What to Do With Money When Dissolving a 501c3?

By John Cromwell

To qualify for 501(c)(3) status, an organization must operate exclusively for religious, charitable, scientific, testing for public safety, literary, or educational purposes, to foster amateur sports competition, or for the prevention of cruelty to children or animals. When a 501(c)(3) dissolves, the organization must settle all outstanding liabilities and distribute any leftover funds according to the provision set in its charter.

To qualify for 501(c)(3) status, an organization must operate exclusively for religious, charitable, scientific, testing for public safety, literary, or educational purposes, to foster amateur sports competition, or for the prevention of cruelty to children or animals. When a 501(c)(3) dissolves, the organization must settle all outstanding liabilities and distribute any leftover funds according to the provision set in its charter.

Resolving Debts

When a nonprofit decides to dissolve, the first thing it must do with its assets is satisfy all of its outstanding debts and liabilities. If the directors of the 501(c)(3) are keeping good records, they should be aware of the outstanding debts of the organization. To ensure that the organization settles all its debts, they may consider contacting any organizations or individuals with whom the 501(c)(3) has recently done business to inquire if any outstanding financial obligations exist.

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Donating to a Like Cause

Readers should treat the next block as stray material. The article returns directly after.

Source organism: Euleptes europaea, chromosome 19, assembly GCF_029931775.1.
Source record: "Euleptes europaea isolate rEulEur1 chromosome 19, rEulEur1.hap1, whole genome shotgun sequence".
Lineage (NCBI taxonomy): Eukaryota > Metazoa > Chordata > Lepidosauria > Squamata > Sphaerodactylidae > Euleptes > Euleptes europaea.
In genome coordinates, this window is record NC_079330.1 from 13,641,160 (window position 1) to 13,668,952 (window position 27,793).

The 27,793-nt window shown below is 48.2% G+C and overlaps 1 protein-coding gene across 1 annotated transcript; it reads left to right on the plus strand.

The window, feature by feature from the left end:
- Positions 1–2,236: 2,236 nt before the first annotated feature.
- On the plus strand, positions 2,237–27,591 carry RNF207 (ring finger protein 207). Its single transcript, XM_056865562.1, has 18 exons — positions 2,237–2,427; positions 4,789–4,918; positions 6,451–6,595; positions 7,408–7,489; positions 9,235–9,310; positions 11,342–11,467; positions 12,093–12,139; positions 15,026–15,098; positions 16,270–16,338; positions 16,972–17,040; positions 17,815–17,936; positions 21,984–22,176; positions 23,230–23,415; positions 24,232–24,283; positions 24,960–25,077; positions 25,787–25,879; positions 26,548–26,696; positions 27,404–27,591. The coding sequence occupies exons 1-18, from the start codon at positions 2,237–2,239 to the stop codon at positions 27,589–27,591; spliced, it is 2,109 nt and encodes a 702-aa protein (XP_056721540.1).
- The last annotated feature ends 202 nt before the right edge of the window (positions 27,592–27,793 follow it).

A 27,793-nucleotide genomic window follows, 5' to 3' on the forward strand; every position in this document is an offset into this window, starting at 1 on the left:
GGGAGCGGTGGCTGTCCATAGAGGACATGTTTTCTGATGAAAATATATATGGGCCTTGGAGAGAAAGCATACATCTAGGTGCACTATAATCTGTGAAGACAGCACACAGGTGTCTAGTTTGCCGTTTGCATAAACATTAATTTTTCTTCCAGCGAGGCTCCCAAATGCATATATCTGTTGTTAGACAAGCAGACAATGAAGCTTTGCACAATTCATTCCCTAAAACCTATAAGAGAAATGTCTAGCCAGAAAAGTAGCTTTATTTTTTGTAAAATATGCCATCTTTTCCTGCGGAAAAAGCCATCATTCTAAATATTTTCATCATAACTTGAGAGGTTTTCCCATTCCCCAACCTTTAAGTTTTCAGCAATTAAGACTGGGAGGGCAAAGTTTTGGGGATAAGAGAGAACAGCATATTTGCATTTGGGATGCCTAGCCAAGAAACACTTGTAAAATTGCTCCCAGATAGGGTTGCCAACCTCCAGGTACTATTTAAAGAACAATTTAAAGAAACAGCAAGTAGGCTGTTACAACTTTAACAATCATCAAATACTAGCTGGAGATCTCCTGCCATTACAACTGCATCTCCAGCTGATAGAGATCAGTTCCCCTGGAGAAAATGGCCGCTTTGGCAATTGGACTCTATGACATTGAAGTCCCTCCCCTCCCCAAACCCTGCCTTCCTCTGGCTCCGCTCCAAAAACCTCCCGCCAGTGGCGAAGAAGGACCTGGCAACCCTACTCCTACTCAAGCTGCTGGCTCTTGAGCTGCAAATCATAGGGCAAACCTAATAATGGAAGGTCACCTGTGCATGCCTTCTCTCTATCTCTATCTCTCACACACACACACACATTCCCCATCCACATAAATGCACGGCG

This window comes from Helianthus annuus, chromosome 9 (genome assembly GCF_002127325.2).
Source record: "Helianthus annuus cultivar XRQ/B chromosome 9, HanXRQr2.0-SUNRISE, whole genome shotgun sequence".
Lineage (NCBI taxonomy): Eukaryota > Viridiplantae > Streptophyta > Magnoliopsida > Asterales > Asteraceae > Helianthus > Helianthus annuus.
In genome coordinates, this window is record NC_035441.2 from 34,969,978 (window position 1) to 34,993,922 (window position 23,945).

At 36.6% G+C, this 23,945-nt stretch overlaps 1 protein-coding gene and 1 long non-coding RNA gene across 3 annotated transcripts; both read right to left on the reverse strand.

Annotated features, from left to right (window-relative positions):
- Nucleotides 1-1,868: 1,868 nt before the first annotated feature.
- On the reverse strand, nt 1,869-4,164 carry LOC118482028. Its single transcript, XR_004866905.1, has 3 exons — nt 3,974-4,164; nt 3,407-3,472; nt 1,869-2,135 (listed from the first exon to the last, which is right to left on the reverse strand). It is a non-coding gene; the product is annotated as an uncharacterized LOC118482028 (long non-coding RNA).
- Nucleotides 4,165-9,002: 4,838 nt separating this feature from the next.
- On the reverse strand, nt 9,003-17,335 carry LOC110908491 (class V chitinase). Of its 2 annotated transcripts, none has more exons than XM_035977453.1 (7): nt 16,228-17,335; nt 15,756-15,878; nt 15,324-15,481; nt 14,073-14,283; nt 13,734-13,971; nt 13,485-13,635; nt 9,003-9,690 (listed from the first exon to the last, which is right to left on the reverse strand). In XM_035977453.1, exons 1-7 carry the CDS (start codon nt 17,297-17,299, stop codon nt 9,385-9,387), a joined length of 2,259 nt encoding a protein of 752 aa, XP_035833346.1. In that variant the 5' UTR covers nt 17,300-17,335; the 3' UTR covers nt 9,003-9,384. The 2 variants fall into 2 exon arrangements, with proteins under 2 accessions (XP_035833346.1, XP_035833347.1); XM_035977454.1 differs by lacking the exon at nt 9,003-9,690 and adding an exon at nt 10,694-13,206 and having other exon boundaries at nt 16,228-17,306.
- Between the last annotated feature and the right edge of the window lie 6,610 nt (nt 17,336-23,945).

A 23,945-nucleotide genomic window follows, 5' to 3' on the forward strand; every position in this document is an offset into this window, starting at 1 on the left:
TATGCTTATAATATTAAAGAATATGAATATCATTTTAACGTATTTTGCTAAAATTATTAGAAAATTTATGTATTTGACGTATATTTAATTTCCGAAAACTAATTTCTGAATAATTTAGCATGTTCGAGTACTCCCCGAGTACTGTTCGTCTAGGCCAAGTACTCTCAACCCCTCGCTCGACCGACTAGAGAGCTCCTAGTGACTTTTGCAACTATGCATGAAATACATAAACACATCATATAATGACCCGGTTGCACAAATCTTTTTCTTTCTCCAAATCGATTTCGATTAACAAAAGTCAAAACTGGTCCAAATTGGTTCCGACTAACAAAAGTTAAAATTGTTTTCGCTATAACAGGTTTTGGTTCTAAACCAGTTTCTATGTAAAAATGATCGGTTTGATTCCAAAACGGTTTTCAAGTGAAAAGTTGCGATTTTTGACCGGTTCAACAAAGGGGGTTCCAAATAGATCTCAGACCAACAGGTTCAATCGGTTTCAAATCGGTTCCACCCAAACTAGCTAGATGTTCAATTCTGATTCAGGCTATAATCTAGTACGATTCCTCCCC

After the dissolving 501(c)(3) settles its debts, it may not transfer any remaining funds to shareholders or board members of the organization. When a 501(c)(3) organizes, it must include a provision in its charter defining how it will distribute any leftover assets when it dissolves. Generally, it must donate any remaining funds to another organization that has a similar mission to its own, a charitable organization, or to the federal government.

Transfer Process

Prior to transferring the cash to another charitable organization, the dissolving 501(c)(3) must do some due diligence and take some procedural steps: First, the dissolving 501(c)(3) must acquire information regarding the recipient organization's governing structure, its financial reports for three years, a copy of the recipient’s IRS letter of determination, and an affidavit of the recipient’s board stating the recipient is tax-exempt. After obtaining this information, the dissolving 501(c)(3) may have to obtain permission from the state where it is located to transfer the assets. Once it obtains permission, it can transfer funds to recipient, generally within a specific time frame.

Federal Filings

When the 501(c)(3) terminates, it must inform the IRS how it is going to dispose of its funds. When it files its final annual return, Form 990, it must enclose a completed Schedule N detailing how the assets of the organization were distributed. Schedule N describes all the assets disposed, including cash, as well as detailing any transaction fees and when distribution occurred. The IRS must receive the completed Form 990 and Schedule N within 4 months and 15 days of the dissolution of the 501(c)(3).

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The Duties and Responsibilities of a Board in Dissolving a 501(c)(3)

References

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